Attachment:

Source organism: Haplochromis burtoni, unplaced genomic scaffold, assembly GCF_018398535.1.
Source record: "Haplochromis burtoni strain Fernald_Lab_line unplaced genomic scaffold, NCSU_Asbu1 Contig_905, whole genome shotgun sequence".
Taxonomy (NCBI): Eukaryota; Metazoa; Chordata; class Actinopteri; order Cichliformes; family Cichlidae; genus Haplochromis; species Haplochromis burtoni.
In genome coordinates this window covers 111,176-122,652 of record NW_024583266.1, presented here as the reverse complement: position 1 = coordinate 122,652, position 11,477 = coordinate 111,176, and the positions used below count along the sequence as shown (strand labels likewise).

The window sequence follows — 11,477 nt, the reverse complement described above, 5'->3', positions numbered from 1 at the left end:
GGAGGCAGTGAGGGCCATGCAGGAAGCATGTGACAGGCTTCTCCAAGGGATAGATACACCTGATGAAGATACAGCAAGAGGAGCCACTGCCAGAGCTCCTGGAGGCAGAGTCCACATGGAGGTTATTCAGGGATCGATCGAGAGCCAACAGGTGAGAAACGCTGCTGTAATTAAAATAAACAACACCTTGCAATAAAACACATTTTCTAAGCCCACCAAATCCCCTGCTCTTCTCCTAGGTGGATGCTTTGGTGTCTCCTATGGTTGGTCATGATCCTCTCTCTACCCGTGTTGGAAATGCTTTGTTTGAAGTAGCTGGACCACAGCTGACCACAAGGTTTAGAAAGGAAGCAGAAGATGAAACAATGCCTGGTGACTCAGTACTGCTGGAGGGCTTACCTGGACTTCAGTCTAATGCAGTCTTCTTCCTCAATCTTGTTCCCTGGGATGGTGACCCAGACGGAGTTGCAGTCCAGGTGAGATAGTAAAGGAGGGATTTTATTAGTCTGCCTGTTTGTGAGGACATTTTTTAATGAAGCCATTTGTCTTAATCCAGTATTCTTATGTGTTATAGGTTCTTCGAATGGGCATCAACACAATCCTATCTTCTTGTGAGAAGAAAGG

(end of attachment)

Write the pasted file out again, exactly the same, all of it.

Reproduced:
Source organism: Haplochromis burtoni, unplaced genomic scaffold, assembly GCF_018398535.1.
Source record: "Haplochromis burtoni strain Fernald_Lab_line unplaced genomic scaffold, NCSU_Asbu1 Contig_905, whole genome shotgun sequence".
Taxonomy (NCBI): Eukaryota; Metazoa; Chordata; class Actinopteri; order Cichliformes; family Cichlidae; genus Haplochromis; species Haplochromis burtoni.
In genome coordinates this window covers 111,176-122,652 of record NW_024583266.1, presented here as the reverse complement: position 1 = coordinate 122,652, position 11,477 = coordinate 111,176, and the positions used below count along the sequence as shown (strand labels likewise).

The window sequence follows — 11,477 nt, the reverse complement described above, 5'->3', positions numbered from 1 at the left end:
GGAGGCAGTGAGGGCCATGCAGGAAGCATGTGACAGGCTTCTCCAAGGGATAGATACACCTGATGAAGATACAGCAAGAGGAGCCACTGCCAGAGCTCCTGGAGGCAGAGTCCACATGGAGGTTATTCAGGGATCGATCGAGAGCCAACAGGTGAGAAACGCTGCTGTAATTAAAATAAACAACACCTTGCAATAAAACACATTTTCTAAGCCCACCAAATCCCCTGCTCTTCTCCTAGGTGGATGCTTTGGTGTCTCCTATGGTTGGTCATGATCCTCTCTCTACCCGTGTTGGAAATGCTTTGTTTGAAGTAGCTGGACCACAGCTGACCACAAGGTTTAGAAAGGAAGCAGAAGATGAAACAATGCCTGGTGACTCAGTACTGCTGGAGGGCTTACCTGGACTTCAGTCTAATGCAGTCTTCTTCCTCAATCTTGTTCCCTGGGATGGTGACCCAGACGGAGTTGCAGTCCAGGTGAGATAGTAAAGGAGGGATTTTATTAGTCTGCCTGTTTGTGAGGACATTTTTTAATGAAGCCATTTGTCTTAATCCAGTATTCTTATGTGTTATAGGTTCTTCGAATGGGCATCAACACAATCCTATCTTCTTGTGAGAAGAAAGG